Guest post by Dean Haley
Tetragonula Hockingsi is a tropical to sub tropical bee found in coastal areas of Queensland and also the Nothern Territory. They have a population 20 to 50% larger than typical Tetragonula carbonaria. They are living large in sunny QLD.
The major characteristics of hockingsi are the ability to handle heat, and the ability to defend their nest. The brood structure, particularly in northern populations of this species is more porous, allowing air to flow through and cool it. In large cavities such as water meter boxes where they sometimes nest, hockingsi often have an empty area close to the brood which allows for more air flow when times are hot. Hockingsi also use less involucrum to surround the brood area. Much of the year the top of the brood has no involucrum covering at all. As well as aiding ventilation and heat management, this is a plus for hobby bee keepers as you can see the queen laying eggs and baby bees hatching.
I have seen the Hockingsi bees defending their nest with greater vigor than Carbonaria. Pests are harried and chased off. The down side to this is when you open the hive to perform a split or extract honey, as the bees of this species nip people more than their Carbonaria cousins. I have found that a cheap mosquito net that goes over my hat fixes this problem.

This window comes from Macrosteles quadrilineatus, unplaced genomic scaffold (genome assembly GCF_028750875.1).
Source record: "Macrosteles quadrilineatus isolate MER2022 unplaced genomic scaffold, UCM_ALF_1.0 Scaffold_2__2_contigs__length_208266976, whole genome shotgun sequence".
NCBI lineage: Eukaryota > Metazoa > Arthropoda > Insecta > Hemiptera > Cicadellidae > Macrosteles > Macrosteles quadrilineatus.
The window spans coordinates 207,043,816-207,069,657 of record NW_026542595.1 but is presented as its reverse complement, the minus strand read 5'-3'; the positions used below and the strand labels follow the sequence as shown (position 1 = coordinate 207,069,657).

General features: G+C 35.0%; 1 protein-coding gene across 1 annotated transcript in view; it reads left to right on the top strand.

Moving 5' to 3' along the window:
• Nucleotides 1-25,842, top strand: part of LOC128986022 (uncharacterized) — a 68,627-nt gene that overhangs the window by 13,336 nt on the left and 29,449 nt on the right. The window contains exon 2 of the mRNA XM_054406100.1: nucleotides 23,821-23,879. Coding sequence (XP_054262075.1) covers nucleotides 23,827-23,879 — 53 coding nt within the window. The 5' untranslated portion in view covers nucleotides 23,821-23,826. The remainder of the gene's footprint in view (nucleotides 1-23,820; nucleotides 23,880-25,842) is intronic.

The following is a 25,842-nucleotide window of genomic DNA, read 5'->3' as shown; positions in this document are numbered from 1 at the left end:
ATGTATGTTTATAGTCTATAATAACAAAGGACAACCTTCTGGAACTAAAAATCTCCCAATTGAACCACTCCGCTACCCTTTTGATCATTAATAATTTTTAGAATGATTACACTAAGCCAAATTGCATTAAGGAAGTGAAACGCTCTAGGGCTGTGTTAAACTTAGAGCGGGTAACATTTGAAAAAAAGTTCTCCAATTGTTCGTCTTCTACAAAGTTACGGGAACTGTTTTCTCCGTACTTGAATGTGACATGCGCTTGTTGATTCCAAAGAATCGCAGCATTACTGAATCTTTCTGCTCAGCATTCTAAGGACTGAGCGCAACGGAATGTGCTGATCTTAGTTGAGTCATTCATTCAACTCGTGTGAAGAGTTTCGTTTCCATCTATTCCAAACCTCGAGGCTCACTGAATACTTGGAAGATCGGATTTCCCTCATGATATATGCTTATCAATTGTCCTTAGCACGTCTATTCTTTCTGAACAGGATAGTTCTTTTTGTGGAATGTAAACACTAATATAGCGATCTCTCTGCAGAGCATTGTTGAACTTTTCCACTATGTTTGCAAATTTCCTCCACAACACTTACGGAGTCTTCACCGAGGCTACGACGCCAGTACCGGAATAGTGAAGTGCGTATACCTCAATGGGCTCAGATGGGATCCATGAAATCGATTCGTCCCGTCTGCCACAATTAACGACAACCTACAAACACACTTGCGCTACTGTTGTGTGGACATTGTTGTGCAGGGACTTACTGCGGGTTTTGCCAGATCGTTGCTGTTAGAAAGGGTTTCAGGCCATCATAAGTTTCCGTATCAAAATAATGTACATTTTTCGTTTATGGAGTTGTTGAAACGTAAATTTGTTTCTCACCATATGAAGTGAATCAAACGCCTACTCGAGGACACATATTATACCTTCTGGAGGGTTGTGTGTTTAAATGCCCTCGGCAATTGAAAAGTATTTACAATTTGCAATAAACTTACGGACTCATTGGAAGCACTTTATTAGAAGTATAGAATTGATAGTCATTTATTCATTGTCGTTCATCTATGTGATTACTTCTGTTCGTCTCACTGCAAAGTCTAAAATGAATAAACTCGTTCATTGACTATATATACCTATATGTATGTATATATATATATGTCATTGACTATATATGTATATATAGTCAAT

Genetic studies have identified two populations within this one species. Mackay is a hybrid zone, with a northern type above and a southern type below Mackay. Hockingsi is also a cousin to T.Carbonaria and T.Davenporti even forming occasional hybrids with these species.
The bee was named after Harold Joseph Hockings who first wrote about this bee under its Aboriginal name of Karbi or Keelar in 1884. It is a vigorous Queensland bee with a bright future.
Learn more about Tetragonula Hockingsi